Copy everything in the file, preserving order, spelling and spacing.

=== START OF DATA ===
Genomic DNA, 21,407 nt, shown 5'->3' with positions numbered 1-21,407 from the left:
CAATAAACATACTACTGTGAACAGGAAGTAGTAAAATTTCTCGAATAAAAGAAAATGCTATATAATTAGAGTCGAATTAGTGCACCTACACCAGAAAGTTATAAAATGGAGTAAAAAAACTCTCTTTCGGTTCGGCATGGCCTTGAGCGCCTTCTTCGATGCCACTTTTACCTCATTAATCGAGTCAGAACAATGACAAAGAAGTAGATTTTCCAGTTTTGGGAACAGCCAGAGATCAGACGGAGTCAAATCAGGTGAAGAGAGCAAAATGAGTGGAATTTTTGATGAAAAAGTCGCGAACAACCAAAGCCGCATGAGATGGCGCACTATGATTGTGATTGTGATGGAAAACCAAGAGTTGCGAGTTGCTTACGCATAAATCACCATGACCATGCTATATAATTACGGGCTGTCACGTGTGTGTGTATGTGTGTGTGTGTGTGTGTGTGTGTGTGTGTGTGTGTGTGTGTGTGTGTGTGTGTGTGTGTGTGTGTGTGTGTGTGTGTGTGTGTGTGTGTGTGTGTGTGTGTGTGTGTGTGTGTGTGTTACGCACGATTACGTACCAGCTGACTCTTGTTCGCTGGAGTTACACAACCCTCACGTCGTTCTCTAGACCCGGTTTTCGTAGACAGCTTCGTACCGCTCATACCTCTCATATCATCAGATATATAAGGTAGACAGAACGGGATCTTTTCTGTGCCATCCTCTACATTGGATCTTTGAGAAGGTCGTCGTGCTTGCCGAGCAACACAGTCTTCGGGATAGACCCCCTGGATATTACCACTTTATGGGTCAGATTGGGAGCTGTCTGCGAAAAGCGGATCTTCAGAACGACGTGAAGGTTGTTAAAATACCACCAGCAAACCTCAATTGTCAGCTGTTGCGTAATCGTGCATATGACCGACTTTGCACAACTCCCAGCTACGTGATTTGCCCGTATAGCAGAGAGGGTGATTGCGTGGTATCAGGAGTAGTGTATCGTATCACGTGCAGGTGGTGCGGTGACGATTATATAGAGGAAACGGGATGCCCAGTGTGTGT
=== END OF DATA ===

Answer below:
Genomic DNA, 21,407 nt, shown 5'->3' with positions numbered 1-21,407 from the left:
CAATAAACATACTACTGTGAACAGGAAGTAGTAAAATTTCTCGAATAAAAGAAAATGCTATATAATTAGAGTCGAATTAGTGCACCTACACCAGAAAGTTATAAAATGGAGTAAAAAAACTCTCTTTCGGTTCGGCATGGCCTTGAGCGCCTTCTTCGATGCCACTTTTACCTCATTAATCGAGTCAGAACAATGACAAAGAAGTAGATTTTCCAGTTTTGGGAACAGCCAGAGATCAGACGGAGTCAAATCAGGTGAAGAGAGCAAAATGAGTGGAATTTTTGATGAAAAAGTCGCGAACAACCAAAGCCGCATGAGATGGCGCACTATGATTGTGATTGTGATGGAAAACCAAGAGTTGCGAGTTGCTTACGCATAAATCACCATGACCATGCTATATAATTACGGGCTGTCACGTGTGTGTGTATGTGTGTGTGTGTGTGTGTGTGTGTGTGTGTGTGTGTGTGTGTGTGTGTGTGTGTGTGTGTGTGTGTGTGTGTGTGTGTGTGTGTGTGTGTGTGTGTGTGTGTGTGTGTGTGTGTGTGTTACGCACGATTACGTACCAGCTGACTCTTGTTCGCTGGAGTTACACAACCCTCACGTCGTTCTCTAGACCCGGTTTTCGTAGACAGCTTCGTACCGCTCATACCTCTCATATCATCAGATATATAAGGTAGACAGAACGGGATCTTTTCTGTGCCATCCTCTACATTGGATCTTTGAGAAGGTCGTCGTGCTTGCCGAGCAACACAGTCTTCGGGATAGACCCCCTGGATATTACCACTTTATGGGTCAGATTGGGAGCTGTCTGCGAAAAGCGGATCTTCAGAACGACGTGAAGGTTGTTAAAATACCACCAGCAAACCTCAATTGTCAGCTGTTGCGTAATCGTGCATATGACCGACTTTGCACAACTCCCAGCTACGTGATTTGCCCGTATAGCAGAGAGGGTGATTGCGTGGTATCAGGAGTAGTGTATCGTATCACGTGCAGGTGGTGCGGTGACGATTATATAGAGGAAACGGGATGCCCAGTGTGTGT